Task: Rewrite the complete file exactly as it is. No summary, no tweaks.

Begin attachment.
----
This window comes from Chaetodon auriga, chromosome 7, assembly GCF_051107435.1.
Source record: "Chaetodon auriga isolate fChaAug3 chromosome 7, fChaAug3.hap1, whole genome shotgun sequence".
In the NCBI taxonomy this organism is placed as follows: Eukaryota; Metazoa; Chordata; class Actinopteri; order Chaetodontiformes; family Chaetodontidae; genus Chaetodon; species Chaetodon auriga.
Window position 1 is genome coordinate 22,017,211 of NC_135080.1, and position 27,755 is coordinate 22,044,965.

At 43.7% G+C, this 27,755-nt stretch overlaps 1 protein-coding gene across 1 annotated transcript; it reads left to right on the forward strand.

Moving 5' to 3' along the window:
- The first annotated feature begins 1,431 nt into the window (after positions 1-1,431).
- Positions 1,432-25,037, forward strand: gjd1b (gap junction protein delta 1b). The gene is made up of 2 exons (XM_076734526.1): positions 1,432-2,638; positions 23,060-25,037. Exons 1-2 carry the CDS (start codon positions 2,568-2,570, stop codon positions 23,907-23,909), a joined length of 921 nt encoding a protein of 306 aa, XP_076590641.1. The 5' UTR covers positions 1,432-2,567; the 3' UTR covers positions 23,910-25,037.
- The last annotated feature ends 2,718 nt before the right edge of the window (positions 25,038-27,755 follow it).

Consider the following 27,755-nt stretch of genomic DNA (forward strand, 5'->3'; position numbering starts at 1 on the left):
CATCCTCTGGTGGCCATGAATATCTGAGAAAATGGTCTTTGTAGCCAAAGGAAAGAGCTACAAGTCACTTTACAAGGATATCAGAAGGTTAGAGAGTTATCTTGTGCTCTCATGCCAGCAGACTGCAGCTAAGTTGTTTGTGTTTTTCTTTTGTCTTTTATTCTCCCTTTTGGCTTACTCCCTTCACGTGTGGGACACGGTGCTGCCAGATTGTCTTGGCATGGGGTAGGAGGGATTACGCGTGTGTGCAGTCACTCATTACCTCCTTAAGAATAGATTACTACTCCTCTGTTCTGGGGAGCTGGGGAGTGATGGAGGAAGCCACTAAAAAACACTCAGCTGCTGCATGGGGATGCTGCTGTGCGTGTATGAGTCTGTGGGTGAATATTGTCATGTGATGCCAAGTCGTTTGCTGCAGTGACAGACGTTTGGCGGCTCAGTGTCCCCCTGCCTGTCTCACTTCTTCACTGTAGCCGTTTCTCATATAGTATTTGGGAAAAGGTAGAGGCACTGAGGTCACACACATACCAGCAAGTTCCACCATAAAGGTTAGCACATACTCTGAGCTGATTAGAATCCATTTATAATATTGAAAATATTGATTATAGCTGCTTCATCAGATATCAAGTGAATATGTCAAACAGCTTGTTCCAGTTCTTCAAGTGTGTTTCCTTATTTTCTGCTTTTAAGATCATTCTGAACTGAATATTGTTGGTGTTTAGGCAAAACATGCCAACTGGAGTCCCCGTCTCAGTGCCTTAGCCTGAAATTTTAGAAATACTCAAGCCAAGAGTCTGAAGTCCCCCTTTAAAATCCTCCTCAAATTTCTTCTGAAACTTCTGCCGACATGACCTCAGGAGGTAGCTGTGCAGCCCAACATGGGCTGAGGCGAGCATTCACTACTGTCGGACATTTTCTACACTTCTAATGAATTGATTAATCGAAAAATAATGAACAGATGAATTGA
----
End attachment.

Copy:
This window comes from Chaetodon auriga, chromosome 7, assembly GCF_051107435.1.
Source record: "Chaetodon auriga isolate fChaAug3 chromosome 7, fChaAug3.hap1, whole genome shotgun sequence".
In the NCBI taxonomy this organism is placed as follows: Eukaryota; Metazoa; Chordata; class Actinopteri; order Chaetodontiformes; family Chaetodontidae; genus Chaetodon; species Chaetodon auriga.
Window position 1 is genome coordinate 22,017,211 of NC_135080.1, and position 27,755 is coordinate 22,044,965.

At 43.7% G+C, this 27,755-nt stretch overlaps 1 protein-coding gene across 1 annotated transcript; it reads left to right on the forward strand.

Moving 5' to 3' along the window:
- The first annotated feature begins 1,431 nt into the window (after positions 1-1,431).
- Positions 1,432-25,037, forward strand: gjd1b (gap junction protein delta 1b). The gene is made up of 2 exons (XM_076734526.1): positions 1,432-2,638; positions 23,060-25,037. Exons 1-2 carry the CDS (start codon positions 2,568-2,570, stop codon positions 23,907-23,909), a joined length of 921 nt encoding a protein of 306 aa, XP_076590641.1. The 5' UTR covers positions 1,432-2,567; the 3' UTR covers positions 23,910-25,037.
- The last annotated feature ends 2,718 nt before the right edge of the window (positions 25,038-27,755 follow it).

Consider the following 27,755-nt stretch of genomic DNA (forward strand, 5'->3'; position numbering starts at 1 on the left):
CATCCTCTGGTGGCCATGAATATCTGAGAAAATGGTCTTTGTAGCCAAAGGAAAGAGCTACAAGTCACTTTACAAGGATATCAGAAGGTTAGAGAGTTATCTTGTGCTCTCATGCCAGCAGACTGCAGCTAAGTTGTTTGTGTTTTTCTTTTGTCTTTTATTCTCCCTTTTGGCTTACTCCCTTCACGTGTGGGACACGGTGCTGCCAGATTGTCTTGGCATGGGGTAGGAGGGATTACGCGTGTGTGCAGTCACTCATTACCTCCTTAAGAATAGATTACTACTCCTCTGTTCTGGGGAGCTGGGGAGTGATGGAGGAAGCCACTAAAAAACACTCAGCTGCTGCATGGGGATGCTGCTGTGCGTGTATGAGTCTGTGGGTGAATATTGTCATGTGATGCCAAGTCGTTTGCTGCAGTGACAGACGTTTGGCGGCTCAGTGTCCCCCTGCCTGTCTCACTTCTTCACTGTAGCCGTTTCTCATATAGTATTTGGGAAAAGGTAGAGGCACTGAGGTCACACACATACCAGCAAGTTCCACCATAAAGGTTAGCACATACTCTGAGCTGATTAGAATCCATTTATAATATTGAAAATATTGATTATAGCTGCTTCATCAGATATCAAGTGAATATGTCAAACAGCTTGTTCCAGTTCTTCAAGTGTGTTTCCTTATTTTCTGCTTTTAAGATCATTCTGAACTGAATATTGTTGGTGTTTAGGCAAAACATGCCAACTGGAGTCCCCGTCTCAGTGCCTTAGCCTGAAATTTTAGAAATACTCAAGCCAAGAGTCTGAAGTCCCCCTTTAAAATCCTCCTCAAATTTCTTCTGAAACTTCTGCCGACATGACCTCAGGAGGTAGCTGTGCAGCCCAACATGGGCTGAGGCGAGCATTCACTACTGTCGGACATTTTCTACACTTCTAATGAATTGATTAATCGAAAAATAATGAACAGATGAATTGA